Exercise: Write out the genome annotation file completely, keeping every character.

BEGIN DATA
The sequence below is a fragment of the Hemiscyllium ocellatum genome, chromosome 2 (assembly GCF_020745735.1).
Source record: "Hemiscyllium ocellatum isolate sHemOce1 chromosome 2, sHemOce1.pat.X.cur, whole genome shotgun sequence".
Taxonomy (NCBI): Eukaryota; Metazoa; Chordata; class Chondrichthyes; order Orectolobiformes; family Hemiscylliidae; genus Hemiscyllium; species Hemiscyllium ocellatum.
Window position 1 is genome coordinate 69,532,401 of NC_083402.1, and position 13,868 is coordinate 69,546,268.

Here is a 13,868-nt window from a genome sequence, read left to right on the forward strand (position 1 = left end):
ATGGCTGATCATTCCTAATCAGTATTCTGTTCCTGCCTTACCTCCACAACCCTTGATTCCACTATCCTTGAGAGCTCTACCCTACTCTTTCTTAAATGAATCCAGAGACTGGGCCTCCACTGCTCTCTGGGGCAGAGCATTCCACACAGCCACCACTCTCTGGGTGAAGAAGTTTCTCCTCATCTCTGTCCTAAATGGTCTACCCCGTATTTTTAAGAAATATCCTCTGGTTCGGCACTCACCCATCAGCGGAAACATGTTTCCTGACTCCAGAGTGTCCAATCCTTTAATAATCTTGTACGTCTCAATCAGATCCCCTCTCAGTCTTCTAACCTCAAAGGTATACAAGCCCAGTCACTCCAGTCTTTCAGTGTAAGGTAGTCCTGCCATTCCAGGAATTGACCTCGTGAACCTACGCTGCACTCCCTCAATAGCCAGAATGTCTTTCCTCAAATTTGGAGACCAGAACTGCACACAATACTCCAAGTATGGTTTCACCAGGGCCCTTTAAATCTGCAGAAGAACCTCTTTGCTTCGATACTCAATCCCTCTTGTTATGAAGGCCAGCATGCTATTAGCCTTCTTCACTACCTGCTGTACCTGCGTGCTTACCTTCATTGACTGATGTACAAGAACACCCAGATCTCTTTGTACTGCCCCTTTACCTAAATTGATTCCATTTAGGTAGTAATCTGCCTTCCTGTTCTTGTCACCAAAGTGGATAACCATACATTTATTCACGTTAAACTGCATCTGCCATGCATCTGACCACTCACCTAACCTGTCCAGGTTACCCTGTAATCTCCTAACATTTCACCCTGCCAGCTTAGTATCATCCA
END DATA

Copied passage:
The sequence below is a fragment of the Hemiscyllium ocellatum genome, chromosome 2 (assembly GCF_020745735.1).
Source record: "Hemiscyllium ocellatum isolate sHemOce1 chromosome 2, sHemOce1.pat.X.cur, whole genome shotgun sequence".
Taxonomy (NCBI): Eukaryota; Metazoa; Chordata; class Chondrichthyes; order Orectolobiformes; family Hemiscylliidae; genus Hemiscyllium; species Hemiscyllium ocellatum.
Window position 1 is genome coordinate 69,532,401 of NC_083402.1, and position 13,868 is coordinate 69,546,268.

Here is a 13,868-nt window from a genome sequence, read left to right on the forward strand (position 1 = left end):
ATGGCTGATCATTCCTAATCAGTATTCTGTTCCTGCCTTACCTCCACAACCCTTGATTCCACTATCCTTGAGAGCTCTACCCTACTCTTTCTTAAATGAATCCAGAGACTGGGCCTCCACTGCTCTCTGGGGCAGAGCATTCCACACAGCCACCACTCTCTGGGTGAAGAAGTTTCTCCTCATCTCTGTCCTAAATGGTCTACCCCGTATTTTTAAGAAATATCCTCTGGTTCGGCACTCACCCATCAGCGGAAACATGTTTCCTGACTCCAGAGTGTCCAATCCTTTAATAATCTTGTACGTCTCAATCAGATCCCCTCTCAGTCTTCTAACCTCAAAGGTATACAAGCCCAGTCACTCCAGTCTTTCAGTGTAAGGTAGTCCTGCCATTCCAGGAATTGACCTCGTGAACCTACGCTGCACTCCCTCAATAGCCAGAATGTCTTTCCTCAAATTTGGAGACCAGAACTGCACACAATACTCCAAGTATGGTTTCACCAGGGCCCTTTAAATCTGCAGAAGAACCTCTTTGCTTCGATACTCAATCCCTCTTGTTATGAAGGCCAGCATGCTATTAGCCTTCTTCACTACCTGCTGTACCTGCGTGCTTACCTTCATTGACTGATGTACAAGAACACCCAGATCTCTTTGTACTGCCCCTTTACCTAAATTGATTCCATTTAGGTAGTAATCTGCCTTCCTGTTCTTGTCACCAAAGTGGATAACCATACATTTATTCACGTTAAACTGCATCTGCCATGCATCTGACCACTCACCTAACCTGTCCAGGTTACCCTGTAATCTCCTAACATTTCACCCTGCCAGCTTAGTATCATCCA